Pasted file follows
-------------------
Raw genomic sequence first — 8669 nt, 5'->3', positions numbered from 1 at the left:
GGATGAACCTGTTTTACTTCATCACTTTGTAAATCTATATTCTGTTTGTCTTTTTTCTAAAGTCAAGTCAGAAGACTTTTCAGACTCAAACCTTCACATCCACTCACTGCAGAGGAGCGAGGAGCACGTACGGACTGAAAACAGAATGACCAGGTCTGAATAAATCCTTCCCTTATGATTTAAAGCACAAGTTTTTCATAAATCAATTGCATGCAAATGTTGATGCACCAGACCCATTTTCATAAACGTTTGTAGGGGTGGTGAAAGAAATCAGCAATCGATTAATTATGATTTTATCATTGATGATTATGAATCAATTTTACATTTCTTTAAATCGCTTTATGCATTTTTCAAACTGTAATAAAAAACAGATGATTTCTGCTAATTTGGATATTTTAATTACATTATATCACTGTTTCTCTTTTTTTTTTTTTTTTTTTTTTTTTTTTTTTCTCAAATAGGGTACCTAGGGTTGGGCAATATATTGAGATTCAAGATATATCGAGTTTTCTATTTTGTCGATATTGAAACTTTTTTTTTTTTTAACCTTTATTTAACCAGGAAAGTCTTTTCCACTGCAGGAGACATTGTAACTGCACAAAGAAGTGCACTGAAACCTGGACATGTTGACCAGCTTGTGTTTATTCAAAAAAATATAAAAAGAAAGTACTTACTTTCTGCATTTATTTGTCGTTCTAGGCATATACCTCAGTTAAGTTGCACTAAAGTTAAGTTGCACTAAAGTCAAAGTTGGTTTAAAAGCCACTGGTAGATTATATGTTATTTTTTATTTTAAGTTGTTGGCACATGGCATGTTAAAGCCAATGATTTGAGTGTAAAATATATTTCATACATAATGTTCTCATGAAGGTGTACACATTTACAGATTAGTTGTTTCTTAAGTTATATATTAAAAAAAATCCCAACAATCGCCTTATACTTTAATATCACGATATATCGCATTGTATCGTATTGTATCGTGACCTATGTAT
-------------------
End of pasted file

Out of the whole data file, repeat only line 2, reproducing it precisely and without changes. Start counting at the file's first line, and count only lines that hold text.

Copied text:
GGATGAACCTGTTTTACTTCATCACTTTGTAAATCTATATTCTGTTTGTCTTTTTTCTAAAGTCAAGTCAGAAGACTTTTCAGACTCAAACCTTCACATCCACTCACTGCAGAGGAGCGAGGAGCACGTACGGACTGAAAACAGAATGACCAGGTCTGAATAAATCCTTCCCTTATGATTTAAAGCACAAGTTTTTCATAAATCAATTGCATGCAAATGTTGATGCACCAGACCCATTTTCATAAACGTTTGTAGGGGTGGTGAAAGAAATCAGCAATCGATTAATTATGATTTTATCATTGATGATTATGAATCAATTTTACATTTCTTTAAATCGCTTTATGCATTTTTCAAACTGTAATAAAAAACAGATGATTTCTGCTAATTTGGATATTTTAATTACATTATATCACTGTTTCTCTTTTTTTTTTTTTTTTTTTTTTTTTTTTTTTCTCAAATAGGGTACCTAGGGTTGGGCAATATATTGAGATTCAAGATATATCGAGTTTTCTATTTTGTCGATATTGAAACTTTTTTTTTTTTTAACCTTTATTTAACCAGGAAAGTCTTTTCCACTGCAGGAGACATTGTAACTGCACAAAGAAGTGCACTGAAACCTGGACATGTTGACCAGCTTGTGTTTATTCAAAAAAATATAAAAAGAAAGTACTTACTTTCTGCATTTATTTGTCGTTCTAGGCATATACCTCAGTTAAGTTGCACTAAAGTTAAGTTGCACTAAAGTCAAAGTTGGTTTAAAAGCCACTGGTAGATTATATGTTATTTTTTATTTTAAGTTGTTGGCACATGGCATGTTAAAGCCAATGATTTGAGTGTAAAATATATTTCATACATAATGTTCTCATGAAGGTGTACACATTTACAGATTAGTTGTTTCTTAAGTTATATATTAAAAAAAATCCCAACAATCGCCTTATACTTTAATATCACGATATATCGCATTGTATCGTATTGTATCGTGACCTATGTAT